Grand Challenge for NCTM

NCTM recently asked for Grand Challenges that are ambitious but feasible, positively impacting many people, and which should capture the public interest. Here is my grand challenge:

  • Develop a comprehensive, national professional development model that supports the high quality mathematics instruction they have been promoting for many years.

 

Here’s what I think that could look like:

  • We start by norming between a fairly large team of mathematics educators a core set of high quality mathematics teaching practices are, and what they look like in a real classroom.
  • We then carefully study (to ensure that the practices work) and implement these practices in model classrooms where the educators who have previously normed continue to study their practice while continuing to discuss and collaborate with the original group of educators.
  • These classrooms should be substantially open to the public (perhaps through video cameras, one-way glass, etc…) so that other educators, parents, and policy makers could come and visit the classrooms.
  • Once each original educator has established clear evidence (from evidence of student learning) that they are able to consistently and reliably use the set of core practices (along with whatever other practices they have developed), they start norming their practices with another group of educators.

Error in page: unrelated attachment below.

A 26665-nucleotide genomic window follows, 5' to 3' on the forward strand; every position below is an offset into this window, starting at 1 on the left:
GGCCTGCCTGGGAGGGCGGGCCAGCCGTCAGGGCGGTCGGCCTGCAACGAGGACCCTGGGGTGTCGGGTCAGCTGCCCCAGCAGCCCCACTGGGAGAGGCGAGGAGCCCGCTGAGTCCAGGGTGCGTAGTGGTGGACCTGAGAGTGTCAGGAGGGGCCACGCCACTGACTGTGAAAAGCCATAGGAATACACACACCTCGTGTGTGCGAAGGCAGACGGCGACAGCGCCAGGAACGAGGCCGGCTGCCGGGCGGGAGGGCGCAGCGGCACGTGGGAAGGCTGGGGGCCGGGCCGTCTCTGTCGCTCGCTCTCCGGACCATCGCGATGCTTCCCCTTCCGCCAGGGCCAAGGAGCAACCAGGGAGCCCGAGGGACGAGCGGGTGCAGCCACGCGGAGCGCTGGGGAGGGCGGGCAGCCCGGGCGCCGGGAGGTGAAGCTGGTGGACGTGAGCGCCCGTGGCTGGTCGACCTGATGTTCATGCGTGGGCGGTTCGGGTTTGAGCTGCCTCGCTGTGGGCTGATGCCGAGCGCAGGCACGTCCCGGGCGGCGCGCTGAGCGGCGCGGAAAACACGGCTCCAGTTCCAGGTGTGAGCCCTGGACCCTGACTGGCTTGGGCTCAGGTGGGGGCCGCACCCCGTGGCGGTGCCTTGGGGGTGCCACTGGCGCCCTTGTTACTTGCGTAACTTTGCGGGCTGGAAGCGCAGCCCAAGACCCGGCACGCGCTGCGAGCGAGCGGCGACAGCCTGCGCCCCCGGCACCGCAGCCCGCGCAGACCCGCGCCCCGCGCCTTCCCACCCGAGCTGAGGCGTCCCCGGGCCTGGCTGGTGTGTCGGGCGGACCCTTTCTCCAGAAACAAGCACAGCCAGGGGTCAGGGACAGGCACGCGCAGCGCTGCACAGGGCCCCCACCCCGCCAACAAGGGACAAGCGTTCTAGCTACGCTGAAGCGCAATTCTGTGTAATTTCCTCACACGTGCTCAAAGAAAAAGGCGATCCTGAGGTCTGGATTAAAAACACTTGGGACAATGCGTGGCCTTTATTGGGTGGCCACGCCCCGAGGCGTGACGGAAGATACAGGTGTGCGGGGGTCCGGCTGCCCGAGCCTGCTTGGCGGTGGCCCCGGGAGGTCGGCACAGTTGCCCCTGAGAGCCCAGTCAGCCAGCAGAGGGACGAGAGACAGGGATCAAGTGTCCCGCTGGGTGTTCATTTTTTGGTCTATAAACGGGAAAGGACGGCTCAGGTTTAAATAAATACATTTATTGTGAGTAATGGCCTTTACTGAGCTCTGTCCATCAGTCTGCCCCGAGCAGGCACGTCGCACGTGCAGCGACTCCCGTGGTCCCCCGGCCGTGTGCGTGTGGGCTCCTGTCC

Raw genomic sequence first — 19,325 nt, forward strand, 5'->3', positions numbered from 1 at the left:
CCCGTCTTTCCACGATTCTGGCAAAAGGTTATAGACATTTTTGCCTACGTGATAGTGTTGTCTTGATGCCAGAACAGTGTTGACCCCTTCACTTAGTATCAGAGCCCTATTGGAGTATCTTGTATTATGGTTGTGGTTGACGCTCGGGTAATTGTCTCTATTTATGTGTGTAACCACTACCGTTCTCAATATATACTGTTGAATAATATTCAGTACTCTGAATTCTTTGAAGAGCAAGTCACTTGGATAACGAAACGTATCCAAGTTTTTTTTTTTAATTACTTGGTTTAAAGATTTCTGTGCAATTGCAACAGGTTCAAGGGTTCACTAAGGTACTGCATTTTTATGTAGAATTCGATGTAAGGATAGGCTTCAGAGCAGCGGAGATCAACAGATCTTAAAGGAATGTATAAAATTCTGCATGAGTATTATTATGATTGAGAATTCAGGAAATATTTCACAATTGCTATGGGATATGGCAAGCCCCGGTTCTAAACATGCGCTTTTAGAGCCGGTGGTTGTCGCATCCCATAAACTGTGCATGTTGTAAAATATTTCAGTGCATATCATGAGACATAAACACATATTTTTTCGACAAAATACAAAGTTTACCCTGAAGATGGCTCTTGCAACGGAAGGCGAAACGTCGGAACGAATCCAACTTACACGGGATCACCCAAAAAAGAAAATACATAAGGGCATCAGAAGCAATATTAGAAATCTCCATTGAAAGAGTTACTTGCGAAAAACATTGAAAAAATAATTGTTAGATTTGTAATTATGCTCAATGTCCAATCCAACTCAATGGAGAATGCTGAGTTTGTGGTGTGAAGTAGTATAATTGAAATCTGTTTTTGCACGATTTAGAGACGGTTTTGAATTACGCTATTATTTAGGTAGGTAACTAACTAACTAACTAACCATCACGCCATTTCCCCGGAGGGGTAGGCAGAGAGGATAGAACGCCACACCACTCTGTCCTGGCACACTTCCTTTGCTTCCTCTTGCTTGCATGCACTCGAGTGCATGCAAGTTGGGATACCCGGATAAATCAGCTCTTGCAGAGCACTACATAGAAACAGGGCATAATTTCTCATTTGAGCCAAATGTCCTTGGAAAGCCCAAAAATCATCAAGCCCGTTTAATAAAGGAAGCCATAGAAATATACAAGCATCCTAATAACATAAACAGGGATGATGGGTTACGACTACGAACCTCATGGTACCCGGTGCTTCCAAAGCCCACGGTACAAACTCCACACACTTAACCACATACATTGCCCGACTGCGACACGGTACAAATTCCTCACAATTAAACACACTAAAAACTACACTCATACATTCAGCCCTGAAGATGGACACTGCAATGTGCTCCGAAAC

• This process continues until we have created a substantially similar core set of instructional practices that fairly large group of mathematics teachers consistently use.
  • Two of the core practices we would establish are the teacher as researcher into their own practices and the collaboration with other educators to study each others practices to see what works.

 

There are some other core practices that I think that every mathematics teacher should do, but the most important core practices are to study your own practice and to collaborate with others in doing the same. Once this is established, then at least when each of us is experimenting with a different practice it will be easier for us to see the connection between what we do and student learning.

Here are some other ideas I think are also worth pursuing.

  • Develop teacher training models at scale where teachers spend at least six months in close apprenticeship with an experienced classroom teacher with time to reflect on their emerging practice during this time. Follow this up with at least two years of additional support.
  • Support many (one in every major city) smaller TMC-like mini-conferences with the overall aim of building local communities of mathematics teachers. Continue support of these groups by creating online space for these educators to continue their conversations and share resources with each other.
  • Actively support the use of online professional development to increase the number of mathematics educators connecting with each other.

 

 

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